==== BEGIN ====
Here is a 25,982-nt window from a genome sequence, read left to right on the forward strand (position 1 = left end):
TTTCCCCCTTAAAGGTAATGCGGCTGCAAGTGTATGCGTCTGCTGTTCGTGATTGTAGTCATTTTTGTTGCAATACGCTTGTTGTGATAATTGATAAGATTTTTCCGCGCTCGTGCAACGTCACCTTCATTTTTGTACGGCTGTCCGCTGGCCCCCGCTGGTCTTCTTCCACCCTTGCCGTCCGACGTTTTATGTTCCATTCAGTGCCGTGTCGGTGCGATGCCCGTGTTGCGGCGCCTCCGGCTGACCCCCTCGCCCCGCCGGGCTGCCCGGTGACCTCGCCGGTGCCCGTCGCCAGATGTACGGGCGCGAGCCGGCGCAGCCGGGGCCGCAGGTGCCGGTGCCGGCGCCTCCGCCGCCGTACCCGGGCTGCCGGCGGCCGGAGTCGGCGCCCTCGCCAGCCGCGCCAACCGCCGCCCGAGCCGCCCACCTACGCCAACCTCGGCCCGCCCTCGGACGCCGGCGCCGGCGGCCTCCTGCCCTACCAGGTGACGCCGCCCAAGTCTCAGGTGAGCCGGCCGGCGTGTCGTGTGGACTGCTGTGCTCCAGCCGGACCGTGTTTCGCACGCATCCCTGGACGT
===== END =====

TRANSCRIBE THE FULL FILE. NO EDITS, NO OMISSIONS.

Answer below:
Here is a 25,982-nt window from a genome sequence, read left to right on the forward strand (position 1 = left end):
TTTCCCCCTTAAAGGTAATGCGGCTGCAAGTGTATGCGTCTGCTGTTCGTGATTGTAGTCATTTTTGTTGCAATACGCTTGTTGTGATAATTGATAAGATTTTTCCGCGCTCGTGCAACGTCACCTTCATTTTTGTACGGCTGTCCGCTGGCCCCCGCTGGTCTTCTTCCACCCTTGCCGTCCGACGTTTTATGTTCCATTCAGTGCCGTGTCGGTGCGATGCCCGTGTTGCGGCGCCTCCGGCTGACCCCCTCGCCCCGCCGGGCTGCCCGGTGACCTCGCCGGTGCCCGTCGCCAGATGTACGGGCGCGAGCCGGCGCAGCCGGGGCCGCAGGTGCCGGTGCCGGCGCCTCCGCCGCCGTACCCGGGCTGCCGGCGGCCGGAGTCGGCGCCCTCGCCAGCCGCGCCAACCGCCGCCCGAGCCGCCCACCTACGCCAACCTCGGCCCGCCCTCGGACGCCGGCGCCGGCGGCCTCCTGCCCTACCAGGTGACGCCGCCCAAGTCTCAGGTGAGCCGGCCGGCGTGTCGTGTGGACTGCTGTGCTCCAGCCGGACCGTGTTTCGCACGCATCCCTGGACGT